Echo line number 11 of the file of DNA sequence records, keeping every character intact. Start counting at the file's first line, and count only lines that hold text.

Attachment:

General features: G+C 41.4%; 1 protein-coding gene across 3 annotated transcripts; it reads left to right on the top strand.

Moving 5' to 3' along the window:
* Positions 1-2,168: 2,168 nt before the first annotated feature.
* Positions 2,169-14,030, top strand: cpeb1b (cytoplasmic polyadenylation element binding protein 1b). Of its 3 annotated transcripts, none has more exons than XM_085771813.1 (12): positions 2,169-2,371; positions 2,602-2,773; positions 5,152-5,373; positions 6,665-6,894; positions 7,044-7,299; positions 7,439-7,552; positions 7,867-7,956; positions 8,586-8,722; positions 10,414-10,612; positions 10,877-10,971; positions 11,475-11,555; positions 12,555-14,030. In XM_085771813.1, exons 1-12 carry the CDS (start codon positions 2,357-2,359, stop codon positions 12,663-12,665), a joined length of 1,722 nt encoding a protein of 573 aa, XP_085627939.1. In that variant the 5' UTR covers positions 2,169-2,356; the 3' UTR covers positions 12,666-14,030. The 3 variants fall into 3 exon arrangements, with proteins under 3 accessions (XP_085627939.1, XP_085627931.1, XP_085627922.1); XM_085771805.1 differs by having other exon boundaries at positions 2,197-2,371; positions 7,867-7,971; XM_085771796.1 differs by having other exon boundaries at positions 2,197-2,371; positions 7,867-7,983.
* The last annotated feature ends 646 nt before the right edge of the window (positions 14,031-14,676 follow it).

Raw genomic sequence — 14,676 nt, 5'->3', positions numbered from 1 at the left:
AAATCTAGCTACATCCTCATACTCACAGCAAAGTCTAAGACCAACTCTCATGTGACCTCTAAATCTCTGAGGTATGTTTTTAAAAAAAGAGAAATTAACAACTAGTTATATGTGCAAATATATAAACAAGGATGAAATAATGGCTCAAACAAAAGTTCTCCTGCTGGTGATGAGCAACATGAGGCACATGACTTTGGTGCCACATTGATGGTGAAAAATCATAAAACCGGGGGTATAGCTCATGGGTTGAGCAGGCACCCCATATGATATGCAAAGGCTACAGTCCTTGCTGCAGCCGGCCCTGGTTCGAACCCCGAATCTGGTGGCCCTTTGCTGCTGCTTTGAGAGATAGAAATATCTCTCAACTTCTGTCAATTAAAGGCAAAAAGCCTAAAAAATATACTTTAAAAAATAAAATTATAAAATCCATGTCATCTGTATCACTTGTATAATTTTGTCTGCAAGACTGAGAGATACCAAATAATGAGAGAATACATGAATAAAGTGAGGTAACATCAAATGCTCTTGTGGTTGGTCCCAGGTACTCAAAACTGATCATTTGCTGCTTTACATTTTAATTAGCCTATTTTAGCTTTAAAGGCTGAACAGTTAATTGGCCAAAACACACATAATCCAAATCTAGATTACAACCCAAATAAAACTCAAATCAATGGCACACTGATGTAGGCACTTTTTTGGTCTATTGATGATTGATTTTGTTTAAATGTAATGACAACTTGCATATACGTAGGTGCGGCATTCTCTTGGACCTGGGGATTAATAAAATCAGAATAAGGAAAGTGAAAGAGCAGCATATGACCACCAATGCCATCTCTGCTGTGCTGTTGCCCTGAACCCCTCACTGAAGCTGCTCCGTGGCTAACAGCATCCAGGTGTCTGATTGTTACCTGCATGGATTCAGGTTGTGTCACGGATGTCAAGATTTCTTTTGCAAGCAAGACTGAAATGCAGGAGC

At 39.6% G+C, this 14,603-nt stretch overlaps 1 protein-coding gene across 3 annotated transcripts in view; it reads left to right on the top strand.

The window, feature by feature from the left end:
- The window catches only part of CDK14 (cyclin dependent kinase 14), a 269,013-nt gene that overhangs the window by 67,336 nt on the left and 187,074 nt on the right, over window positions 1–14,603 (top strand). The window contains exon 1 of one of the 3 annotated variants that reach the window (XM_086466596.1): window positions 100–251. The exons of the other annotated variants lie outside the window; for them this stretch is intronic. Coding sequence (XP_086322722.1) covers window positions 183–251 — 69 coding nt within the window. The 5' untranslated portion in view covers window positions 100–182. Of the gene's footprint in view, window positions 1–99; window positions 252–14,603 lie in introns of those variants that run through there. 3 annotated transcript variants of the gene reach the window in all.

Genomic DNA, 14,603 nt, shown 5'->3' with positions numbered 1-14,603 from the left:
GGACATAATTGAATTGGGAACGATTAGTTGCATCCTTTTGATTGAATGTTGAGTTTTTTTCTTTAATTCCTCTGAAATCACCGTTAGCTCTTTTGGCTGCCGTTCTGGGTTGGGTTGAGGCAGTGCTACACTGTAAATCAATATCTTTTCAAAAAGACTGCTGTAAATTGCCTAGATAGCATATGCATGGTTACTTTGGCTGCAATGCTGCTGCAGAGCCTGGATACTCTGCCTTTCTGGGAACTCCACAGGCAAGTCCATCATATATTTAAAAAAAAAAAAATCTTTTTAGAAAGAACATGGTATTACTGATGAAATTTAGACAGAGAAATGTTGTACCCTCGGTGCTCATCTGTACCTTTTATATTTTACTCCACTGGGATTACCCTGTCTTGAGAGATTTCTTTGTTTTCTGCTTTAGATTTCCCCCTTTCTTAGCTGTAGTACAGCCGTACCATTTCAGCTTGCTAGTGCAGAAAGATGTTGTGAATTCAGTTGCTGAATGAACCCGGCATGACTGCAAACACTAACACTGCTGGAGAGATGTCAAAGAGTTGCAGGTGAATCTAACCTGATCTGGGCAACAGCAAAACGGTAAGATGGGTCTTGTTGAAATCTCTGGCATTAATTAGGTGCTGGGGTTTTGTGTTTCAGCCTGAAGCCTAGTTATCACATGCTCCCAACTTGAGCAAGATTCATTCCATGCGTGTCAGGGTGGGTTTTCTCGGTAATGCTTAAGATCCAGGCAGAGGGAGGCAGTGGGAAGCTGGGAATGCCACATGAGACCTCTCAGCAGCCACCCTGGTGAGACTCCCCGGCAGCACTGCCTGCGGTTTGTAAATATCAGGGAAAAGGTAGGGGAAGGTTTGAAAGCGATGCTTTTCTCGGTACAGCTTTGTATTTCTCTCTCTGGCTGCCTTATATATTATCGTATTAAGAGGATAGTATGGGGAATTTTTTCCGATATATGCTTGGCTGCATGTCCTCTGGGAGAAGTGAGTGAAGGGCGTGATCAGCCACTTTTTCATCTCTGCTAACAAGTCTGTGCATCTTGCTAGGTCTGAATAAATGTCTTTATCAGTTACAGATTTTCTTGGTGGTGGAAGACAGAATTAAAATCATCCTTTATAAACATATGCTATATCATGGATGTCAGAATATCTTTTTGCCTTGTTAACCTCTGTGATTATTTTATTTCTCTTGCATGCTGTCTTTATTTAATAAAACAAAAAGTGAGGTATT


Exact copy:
Genomic DNA, 14,603 nt, shown 5'->3' with positions numbered 1-14,603 from the left: